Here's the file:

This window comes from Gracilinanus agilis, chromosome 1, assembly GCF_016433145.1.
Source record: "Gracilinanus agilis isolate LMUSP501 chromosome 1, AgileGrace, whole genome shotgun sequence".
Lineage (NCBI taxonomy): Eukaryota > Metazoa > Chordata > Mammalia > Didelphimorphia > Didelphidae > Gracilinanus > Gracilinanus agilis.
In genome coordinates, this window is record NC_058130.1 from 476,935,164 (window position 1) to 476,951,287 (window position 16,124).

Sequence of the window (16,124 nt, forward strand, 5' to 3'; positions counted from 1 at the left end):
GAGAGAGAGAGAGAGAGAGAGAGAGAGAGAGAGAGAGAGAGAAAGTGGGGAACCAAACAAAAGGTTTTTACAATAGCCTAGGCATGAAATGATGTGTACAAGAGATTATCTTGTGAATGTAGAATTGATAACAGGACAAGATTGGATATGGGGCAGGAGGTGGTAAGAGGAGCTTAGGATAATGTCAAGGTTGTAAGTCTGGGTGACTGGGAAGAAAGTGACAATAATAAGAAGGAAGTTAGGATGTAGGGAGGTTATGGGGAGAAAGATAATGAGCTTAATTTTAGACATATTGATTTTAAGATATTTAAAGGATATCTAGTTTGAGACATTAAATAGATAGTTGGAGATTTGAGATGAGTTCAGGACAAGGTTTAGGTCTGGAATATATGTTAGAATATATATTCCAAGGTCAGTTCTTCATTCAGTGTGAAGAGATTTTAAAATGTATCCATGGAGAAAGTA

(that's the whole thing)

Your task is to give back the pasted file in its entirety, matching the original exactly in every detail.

This window comes from Gracilinanus agilis, chromosome 1, assembly GCF_016433145.1.
Source record: "Gracilinanus agilis isolate LMUSP501 chromosome 1, AgileGrace, whole genome shotgun sequence".
Lineage (NCBI taxonomy): Eukaryota > Metazoa > Chordata > Mammalia > Didelphimorphia > Didelphidae > Gracilinanus > Gracilinanus agilis.
In genome coordinates, this window is record NC_058130.1 from 476,935,164 (window position 1) to 476,951,287 (window position 16,124).

Sequence of the window (16,124 nt, forward strand, 5' to 3'; positions counted from 1 at the left end):
GAGAGAGAGAGAGAGAGAGAGAGAGAGAGAGAGAGAGAGAGAAAGTGGGGAACCAAACAAAAGGTTTTTACAATAGCCTAGGCATGAAATGATGTGTACAAGAGATTATCTTGTGAATGTAGAATTGATAACAGGACAAGATTGGATATGGGGCAGGAGGTGGTAAGAGGAGCTTAGGATAATGTCAAGGTTGTAAGTCTGGGTGACTGGGAAGAAAGTGACAATAATAAGAAGGAAGTTAGGATGTAGGGAGGTTATGGGGAGAAAGATAATGAGCTTAATTTTAGACATATTGATTTTAAGATATTTAAAGGATATCTAGTTTGAGACATTAAATAGATAGTTGGAGATTTGAGATGAGTTCAGGACAAGGTTTAGGTCTGGAATATATGTTAGAATATATATTCCAAGGTCAGTTCTTCATTCAGTGTGAAGAGATTTTAAAATGTATCCATGGAGAAAGTA